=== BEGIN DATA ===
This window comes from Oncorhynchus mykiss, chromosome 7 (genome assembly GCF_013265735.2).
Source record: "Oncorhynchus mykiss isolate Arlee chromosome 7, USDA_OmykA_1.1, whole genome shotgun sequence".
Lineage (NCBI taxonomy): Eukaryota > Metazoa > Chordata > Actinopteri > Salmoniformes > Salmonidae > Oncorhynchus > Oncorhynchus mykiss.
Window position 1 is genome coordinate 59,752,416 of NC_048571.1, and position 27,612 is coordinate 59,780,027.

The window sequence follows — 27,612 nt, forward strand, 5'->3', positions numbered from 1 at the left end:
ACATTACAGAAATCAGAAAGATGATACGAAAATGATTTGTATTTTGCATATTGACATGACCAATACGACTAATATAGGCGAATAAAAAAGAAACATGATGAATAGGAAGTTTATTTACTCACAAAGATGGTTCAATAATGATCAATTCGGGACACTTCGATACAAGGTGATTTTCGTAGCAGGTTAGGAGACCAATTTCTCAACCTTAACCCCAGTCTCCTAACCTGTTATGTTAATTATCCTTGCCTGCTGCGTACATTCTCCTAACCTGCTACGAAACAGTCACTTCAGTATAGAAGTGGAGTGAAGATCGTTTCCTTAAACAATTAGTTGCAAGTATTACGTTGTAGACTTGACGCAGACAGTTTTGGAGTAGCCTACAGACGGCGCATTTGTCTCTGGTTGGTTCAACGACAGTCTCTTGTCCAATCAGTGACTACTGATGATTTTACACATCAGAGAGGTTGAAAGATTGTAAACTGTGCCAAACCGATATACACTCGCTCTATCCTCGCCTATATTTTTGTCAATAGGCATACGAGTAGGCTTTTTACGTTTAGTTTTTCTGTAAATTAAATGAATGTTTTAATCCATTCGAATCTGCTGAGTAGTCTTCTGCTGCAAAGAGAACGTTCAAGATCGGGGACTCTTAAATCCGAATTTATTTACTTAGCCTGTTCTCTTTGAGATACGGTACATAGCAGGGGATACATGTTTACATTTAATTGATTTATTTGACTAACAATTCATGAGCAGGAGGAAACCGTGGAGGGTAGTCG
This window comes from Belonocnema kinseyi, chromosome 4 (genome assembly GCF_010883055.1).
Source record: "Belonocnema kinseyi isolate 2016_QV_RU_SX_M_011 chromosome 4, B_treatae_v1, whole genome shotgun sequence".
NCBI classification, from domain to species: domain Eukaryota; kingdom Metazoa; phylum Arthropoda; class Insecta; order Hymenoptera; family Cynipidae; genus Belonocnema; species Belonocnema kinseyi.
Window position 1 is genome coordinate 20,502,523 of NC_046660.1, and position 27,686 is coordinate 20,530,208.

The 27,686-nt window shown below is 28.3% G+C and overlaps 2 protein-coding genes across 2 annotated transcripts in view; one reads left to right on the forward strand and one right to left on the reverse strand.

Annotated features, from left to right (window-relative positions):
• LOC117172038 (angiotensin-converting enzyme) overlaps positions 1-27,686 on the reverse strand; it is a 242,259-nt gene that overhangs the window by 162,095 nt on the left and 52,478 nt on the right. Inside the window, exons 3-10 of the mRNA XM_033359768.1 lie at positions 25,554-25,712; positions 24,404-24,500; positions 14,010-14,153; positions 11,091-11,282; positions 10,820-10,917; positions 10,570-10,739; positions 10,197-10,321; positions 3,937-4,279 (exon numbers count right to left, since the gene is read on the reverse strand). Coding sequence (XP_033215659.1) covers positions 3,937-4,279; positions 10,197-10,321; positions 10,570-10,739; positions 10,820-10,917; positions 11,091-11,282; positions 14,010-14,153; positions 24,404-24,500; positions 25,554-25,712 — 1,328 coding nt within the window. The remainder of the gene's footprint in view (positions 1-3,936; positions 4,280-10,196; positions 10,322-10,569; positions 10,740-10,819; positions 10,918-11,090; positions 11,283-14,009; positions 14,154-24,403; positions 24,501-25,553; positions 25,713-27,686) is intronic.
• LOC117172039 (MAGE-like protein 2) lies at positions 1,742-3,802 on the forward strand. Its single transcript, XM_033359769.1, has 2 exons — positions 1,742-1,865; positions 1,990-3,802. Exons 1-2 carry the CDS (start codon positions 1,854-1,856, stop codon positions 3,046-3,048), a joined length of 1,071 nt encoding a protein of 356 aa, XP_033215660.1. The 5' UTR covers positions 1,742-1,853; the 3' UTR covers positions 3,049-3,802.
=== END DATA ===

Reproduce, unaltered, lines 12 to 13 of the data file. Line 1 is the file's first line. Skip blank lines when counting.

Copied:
Annotated features, from left to right (window-relative positions):
• LOC117172038 (angiotensin-converting enzyme) overlaps positions 1-27,686 on the reverse strand; it is a 242,259-nt gene that overhangs the window by 162,095 nt on the left and 52,478 nt on the right. Inside the window, exons 3-10 of the mRNA XM_033359768.1 lie at positions 25,554-25,712; positions 24,404-24,500; positions 14,010-14,153; positions 11,091-11,282; positions 10,820-10,917; positions 10,570-10,739; positions 10,197-10,321; positions 3,937-4,279 (exon numbers count right to left, since the gene is read on the reverse strand). Coding sequence (XP_033215659.1) covers positions 3,937-4,279; positions 10,197-10,321; positions 10,570-10,739; positions 10,820-10,917; positions 11,091-11,282; positions 14,010-14,153; positions 24,404-24,500; positions 25,554-25,712 — 1,328 coding nt within the window. The remainder of the gene's footprint in view (positions 1-3,936; positions 4,280-10,196; positions 10,322-10,569; positions 10,740-10,819; positions 10,918-11,090; positions 11,283-14,009; positions 14,154-24,403; positions 24,501-25,553; positions 25,713-27,686) is intronic.